American tether technology satellite. 3 launches, 1996.05.12 (USA 123) to 1998.10.03 (USA 141). The 53 kg satellite consisted of 2 end masses connected by a 4 km tether. NRO (the National Reconnaissance Office) provided funding for the TiPS project.
The TiPS payload was placed in an 1019 x 1024 km x 63.4 deg orbit.
The Naval Research Laboratory's (NRL's) Naval Center for Space Technology designed, built and deployed the first in a series of small satellites to research the gravity-gradient dynamics and survivability of a tethered system in space, known as the Tether Physics and Survivability (TiPS) experiment. TiPS consisted of two end masses separated by a four-kilometer tether. The end masses were named Ralph and Norton after Ralph Kramden and Ed Norton from the 1950's Television Show "The Honeymooners". Ralph and Norton weigh 37.7 and 10.8 kilograms, respectively.
TiPS was among the first successful tether deployments in space and was the first experiment designed for long duration. The TiPS tether, made by AlliedSignal, was in two layers. The outer layer was Spectra 1000 braid for strength, the core was acrylic yarn which puffed the other braid out to a 2 millimeter diameter and give it a larger cross section to improve its resistance to debris and small micrometeoroids. The tether could be severed by a space particle as small as 1-mm traveling at a relative velocity of 14 km/s (31,318 mph).
Satellite laser ranging to TiPS was used to determine the precise orbit and attitude of the tethered system. This was the first time SLR data had been converted into attitude knowledge, in order to validate analytical models and simulations of a tethered system. TiPS SLR tracking support was discontinued 15 October 1997.
TiPS had the following instrumentation onboard:
- Telemetry system located on Ralph
- Turn-count recorder located on Ralph
- Temperature sensors located on Ralph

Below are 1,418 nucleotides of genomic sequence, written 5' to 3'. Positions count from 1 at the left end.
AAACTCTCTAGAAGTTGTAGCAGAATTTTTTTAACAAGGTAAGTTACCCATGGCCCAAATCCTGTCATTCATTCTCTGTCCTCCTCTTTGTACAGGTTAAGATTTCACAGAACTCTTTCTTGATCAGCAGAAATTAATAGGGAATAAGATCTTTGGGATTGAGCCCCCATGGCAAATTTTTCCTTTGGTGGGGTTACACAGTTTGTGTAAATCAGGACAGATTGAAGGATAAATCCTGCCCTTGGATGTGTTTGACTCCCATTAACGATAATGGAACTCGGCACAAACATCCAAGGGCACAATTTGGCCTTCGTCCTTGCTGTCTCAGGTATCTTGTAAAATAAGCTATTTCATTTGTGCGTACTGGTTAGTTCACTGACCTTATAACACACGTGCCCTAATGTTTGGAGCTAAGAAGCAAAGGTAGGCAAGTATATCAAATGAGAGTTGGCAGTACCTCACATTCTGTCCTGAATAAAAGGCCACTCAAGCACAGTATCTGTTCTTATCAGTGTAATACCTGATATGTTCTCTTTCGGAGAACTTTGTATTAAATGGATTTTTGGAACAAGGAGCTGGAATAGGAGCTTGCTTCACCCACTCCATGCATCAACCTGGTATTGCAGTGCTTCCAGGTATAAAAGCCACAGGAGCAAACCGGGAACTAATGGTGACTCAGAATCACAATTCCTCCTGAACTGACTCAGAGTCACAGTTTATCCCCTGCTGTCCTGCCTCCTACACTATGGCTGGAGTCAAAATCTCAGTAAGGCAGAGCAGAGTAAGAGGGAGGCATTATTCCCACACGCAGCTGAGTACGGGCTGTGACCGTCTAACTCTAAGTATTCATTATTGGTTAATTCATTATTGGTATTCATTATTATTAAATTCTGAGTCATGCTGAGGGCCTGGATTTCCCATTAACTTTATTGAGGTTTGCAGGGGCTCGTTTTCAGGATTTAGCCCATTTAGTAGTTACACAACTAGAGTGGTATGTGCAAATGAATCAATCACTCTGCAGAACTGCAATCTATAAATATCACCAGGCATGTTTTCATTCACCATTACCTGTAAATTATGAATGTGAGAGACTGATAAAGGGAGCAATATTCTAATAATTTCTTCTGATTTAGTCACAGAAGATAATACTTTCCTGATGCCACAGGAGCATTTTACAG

- Retroreflector arrays on both Ralph and Norton The TiPS RRA consisted of 18 retroreflectors were mounted on each exterior surface of both Ralph and Norton, for long-term passive monitoring of the tethered system. End-mass discrimination was accomplished by coating the retroreflectors of Ralph to reflect only the green wavelength, while the uncoated retroreflectors on Norton reflected both green and infrared wavelengths.
Advanced Tether Experiment (ATEx) was the follow-on mission to TiPS and was launched in 1998. However the tether only deployed to 21 m when it snagged and the satellite was jettisoned from its STEX mother satellite and abandoned. ATEx carried a GPS receiver, which was to be used in precision orbit determination combined with satellite laser ranging. There were three ATEx mission objectives: 1) Demonstrate tether system stability and control, 2) demonstrate end-body attitude determination and control, 3) fly a tether designed for survivability. ATEx had the following instrumentation onboard: 1) GPS receivers; 2) Retroreflector arrays.
TiPS parameters (ATEX in parentheses where different)
Sponsor: US Naval Research Laboratory
Life: 6 months design, SLR support of TiPS was discontinued on September 30, 1997. ATEX deployment failed.
Reflectors: 18 corner cubes per end mass (ATEX:43 corner cubes per end mass)
Mass: 54 kg (ATEX 53 kg)
AKA: Tether Physics and Survivability.
More... - Chronology...
Gross mass: 54 kg (119 lb).
First Launch: 1996.05.12.
Last Launch: 1998.10.03.
Number: 3 .
Taurus Pad-launched launch vehicle using Pegasus upper stages and Castor-120 first stage. More...
Titan The Titan launch vehicle family was developed by the United States Air Force to meet its medium lift requirements in the 1960's. The designs finally put into production were derived from the Titan II ICBM. Titan outlived the competing NASA Saturn I launch vehicle and the Space Shuttle for military launches. It was finally replaced by the USAF's EELV boosters, the Atlas V and Delta IV. Although conceived as a low-cost, quick-reaction system, Titan was not successful as a commercial launch vehicle. Air Force requirements growth over the years drove its costs up - the Ariane using similar technology provided lower-cost access to space. More...
Associated Launch Vehicles
Titan American orbital launch vehicle. The Titan launch vehicle family was developed by the United States Air Force to meet its medium lift requirements in the 1960's. The designs finally put into production were derived from the Titan II ICBM. Titan outlived the competing NASA Saturn I launch vehicle and the Space Shuttle for military launches. It was finally replaced by the USAF's EELV boosters, the Atlas V and Delta IV. Although conceived as a low-cost, quick-reaction system, Titan was not successful as a commercial launch vehicle. Air Force requirements growth over the years drove its costs up - the Ariane using similar technology provided lower-cost access to space. More...